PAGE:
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Art and science join forces at Wonderspaces

By Leonie O’Sullivan, September 27 2023—

It is a common misconception that art and science should not mix. Growing up I always thought that I had to fit inside one box or the other — lab coat or easel. I feared that if I committed to science, I would not get a creative outlet and if I opted for the arts, I may not get opportunities to unleash my curiosity. Wonderspaces has beautifully squashed these falsehoods by allowing art and science to symbiotically coexist. 

On March 6, Telus Spark Science Centre unveiled Wonderspaces, an exhibit that is showing until October. Wonderspaces relies on both science and art to create an immersive and interactive experience for guests. This is Wonderspaces’ debut at a science centre as well as being its first international voyage outside of the United States. At Spark, you can experience nine incredible collaborations of art and science. The overarching goal of Wonderspaces’ is to introduce art to wider audiences — but it also succeeds in launching attendees on their own scientific journeys.

My personal favourite is Blooms by John Edmark. The mathematical sculptor brought the “blooms” to life by incorporating high-speed rotation, strobe lighting and precise design. It provoked curiosity and I could admire both its design and aesthetics. It made me question my own eyes as I felt like I was succumbing to a hallucination trying to figure out how it worked. 

Earth’s environmental threats inspired two of the works of art and science. These were Sweepers Clock by Maarten Baas and Thank You Bags by Reed van Brunschot. Sweepers Clock is a 12-hour long video of two individuals sweeping waste into the arms of a clock to capture the time. The connection of time to the environment is an important one. How long can we continue to keep adding more and more waste to our landfills? I also pondered if the workers got any breaks during the recording. The Thank You Bags exhibit heavily relies on the shock factor — aided by its enormous size — to get its clear message across to visitors.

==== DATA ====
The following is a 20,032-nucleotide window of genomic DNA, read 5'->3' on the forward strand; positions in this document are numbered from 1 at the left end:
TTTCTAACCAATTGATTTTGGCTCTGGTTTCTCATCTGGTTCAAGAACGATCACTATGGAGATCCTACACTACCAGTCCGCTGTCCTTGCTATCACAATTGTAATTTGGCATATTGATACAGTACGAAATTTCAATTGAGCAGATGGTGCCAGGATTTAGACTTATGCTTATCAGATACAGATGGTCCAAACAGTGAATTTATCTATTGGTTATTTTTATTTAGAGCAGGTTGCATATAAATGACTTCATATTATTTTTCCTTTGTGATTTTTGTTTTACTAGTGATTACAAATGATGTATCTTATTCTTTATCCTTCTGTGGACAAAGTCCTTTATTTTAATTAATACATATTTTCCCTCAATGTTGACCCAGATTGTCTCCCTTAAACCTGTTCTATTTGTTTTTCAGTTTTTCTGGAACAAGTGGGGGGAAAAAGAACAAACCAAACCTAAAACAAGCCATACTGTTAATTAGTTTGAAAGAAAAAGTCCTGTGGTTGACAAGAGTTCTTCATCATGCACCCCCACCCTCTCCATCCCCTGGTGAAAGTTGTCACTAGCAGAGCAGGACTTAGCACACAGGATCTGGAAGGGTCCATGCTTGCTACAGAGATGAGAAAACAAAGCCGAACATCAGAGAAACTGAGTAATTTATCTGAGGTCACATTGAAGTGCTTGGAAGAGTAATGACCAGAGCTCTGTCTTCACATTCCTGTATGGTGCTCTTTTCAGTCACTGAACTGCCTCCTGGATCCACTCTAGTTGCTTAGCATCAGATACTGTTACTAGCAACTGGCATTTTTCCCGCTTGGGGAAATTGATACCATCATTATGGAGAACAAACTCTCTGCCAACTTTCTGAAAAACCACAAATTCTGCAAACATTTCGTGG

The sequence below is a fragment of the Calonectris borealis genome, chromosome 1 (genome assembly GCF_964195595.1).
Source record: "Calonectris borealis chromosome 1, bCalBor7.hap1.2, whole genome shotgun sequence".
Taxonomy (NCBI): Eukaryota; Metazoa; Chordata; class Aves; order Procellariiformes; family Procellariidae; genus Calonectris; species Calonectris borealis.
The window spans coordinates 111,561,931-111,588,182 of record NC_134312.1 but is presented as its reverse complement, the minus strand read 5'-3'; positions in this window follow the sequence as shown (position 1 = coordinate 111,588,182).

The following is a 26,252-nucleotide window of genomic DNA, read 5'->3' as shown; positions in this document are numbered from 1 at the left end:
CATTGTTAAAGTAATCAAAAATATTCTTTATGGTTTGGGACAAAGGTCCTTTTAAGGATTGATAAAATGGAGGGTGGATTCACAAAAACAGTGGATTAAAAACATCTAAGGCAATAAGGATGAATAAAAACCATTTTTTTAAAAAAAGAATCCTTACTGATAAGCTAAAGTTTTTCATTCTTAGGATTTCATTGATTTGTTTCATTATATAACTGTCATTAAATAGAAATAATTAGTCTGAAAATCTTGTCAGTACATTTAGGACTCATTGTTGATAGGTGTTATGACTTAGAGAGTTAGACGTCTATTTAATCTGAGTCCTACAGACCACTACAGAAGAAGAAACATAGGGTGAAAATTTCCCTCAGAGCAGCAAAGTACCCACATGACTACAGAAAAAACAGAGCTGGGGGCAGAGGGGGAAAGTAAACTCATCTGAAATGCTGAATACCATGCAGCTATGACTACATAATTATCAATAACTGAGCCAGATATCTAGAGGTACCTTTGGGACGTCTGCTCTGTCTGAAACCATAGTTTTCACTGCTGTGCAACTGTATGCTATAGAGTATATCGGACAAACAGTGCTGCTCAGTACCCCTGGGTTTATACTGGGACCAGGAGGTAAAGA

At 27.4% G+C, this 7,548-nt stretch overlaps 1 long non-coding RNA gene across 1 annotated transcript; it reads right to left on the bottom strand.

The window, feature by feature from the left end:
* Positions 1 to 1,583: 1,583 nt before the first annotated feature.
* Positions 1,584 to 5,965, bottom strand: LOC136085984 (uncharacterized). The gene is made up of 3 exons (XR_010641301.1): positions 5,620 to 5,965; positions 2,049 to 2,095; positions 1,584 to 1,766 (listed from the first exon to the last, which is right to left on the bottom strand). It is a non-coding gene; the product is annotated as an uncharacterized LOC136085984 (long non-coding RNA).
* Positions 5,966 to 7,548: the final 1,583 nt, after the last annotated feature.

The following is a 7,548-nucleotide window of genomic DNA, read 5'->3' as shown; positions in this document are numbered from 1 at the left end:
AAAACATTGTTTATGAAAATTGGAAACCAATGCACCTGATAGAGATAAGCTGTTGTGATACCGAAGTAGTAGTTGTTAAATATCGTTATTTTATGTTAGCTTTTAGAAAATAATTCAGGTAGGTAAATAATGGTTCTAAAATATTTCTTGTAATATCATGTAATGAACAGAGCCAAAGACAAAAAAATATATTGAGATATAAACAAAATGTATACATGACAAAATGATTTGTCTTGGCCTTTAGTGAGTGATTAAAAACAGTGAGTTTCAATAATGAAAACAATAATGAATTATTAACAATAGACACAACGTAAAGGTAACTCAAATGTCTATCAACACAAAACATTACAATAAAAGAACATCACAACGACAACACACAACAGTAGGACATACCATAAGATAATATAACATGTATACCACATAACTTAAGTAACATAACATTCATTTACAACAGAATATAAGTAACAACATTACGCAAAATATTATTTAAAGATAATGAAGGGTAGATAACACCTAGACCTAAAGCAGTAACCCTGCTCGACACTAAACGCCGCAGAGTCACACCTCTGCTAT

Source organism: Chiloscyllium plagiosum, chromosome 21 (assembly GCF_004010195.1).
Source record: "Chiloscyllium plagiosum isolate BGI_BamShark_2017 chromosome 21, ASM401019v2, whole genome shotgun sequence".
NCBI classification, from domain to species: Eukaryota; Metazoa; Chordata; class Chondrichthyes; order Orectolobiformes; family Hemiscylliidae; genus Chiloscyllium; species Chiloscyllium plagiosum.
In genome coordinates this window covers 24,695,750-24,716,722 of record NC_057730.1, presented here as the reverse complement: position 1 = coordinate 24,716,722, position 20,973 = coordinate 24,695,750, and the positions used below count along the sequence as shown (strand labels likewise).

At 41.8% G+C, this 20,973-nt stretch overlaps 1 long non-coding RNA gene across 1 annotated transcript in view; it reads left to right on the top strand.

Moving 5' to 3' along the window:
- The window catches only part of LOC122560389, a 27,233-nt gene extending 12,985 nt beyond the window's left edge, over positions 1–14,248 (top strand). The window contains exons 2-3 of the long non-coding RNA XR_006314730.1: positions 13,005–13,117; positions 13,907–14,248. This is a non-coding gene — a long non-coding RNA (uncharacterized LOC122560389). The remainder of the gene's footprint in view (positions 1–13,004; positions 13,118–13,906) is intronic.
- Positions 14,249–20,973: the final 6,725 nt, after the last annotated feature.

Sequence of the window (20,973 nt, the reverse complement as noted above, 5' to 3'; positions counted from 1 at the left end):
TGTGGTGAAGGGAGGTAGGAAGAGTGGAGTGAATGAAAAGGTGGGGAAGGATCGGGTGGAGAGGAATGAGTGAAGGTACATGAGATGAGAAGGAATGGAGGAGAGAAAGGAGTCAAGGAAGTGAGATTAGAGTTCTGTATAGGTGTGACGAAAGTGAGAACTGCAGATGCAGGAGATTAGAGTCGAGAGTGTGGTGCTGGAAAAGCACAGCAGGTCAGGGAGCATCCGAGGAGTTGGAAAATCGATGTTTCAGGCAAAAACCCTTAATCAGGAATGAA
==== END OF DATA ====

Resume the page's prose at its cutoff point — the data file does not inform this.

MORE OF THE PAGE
On a Human Scale by Matthew Matthew exemplifies the diversity of humankind. As you press down on a key of this harpsichord — a keyboard instrument — you are immersed in an audio-visual experience as you hear and view someone singing the note. New Yorkers were recorded singing to bring their voices together to create this inclusive, human instrument, with each note being unique to a recorded individual.

Body Paint by Memo Akten relies on an infrared sensor that picks up heat emissions from your body. As you dance and move around the space your motions become the paintbrush for an artistic display right before your eyes. I think this exhibit provided the greatest amount of fun to visitors.

Don’t miss out on experiencing Wonderspaces before it leaves Calgary this October. Spark is the only location in Canada featuring work from any of the artists behind the nine installations. This exhibit masterfully opens up both science and art to broader communities. I hope children and adults alike walk through the exhibit and feel inspired to break down the barrier between art and science.

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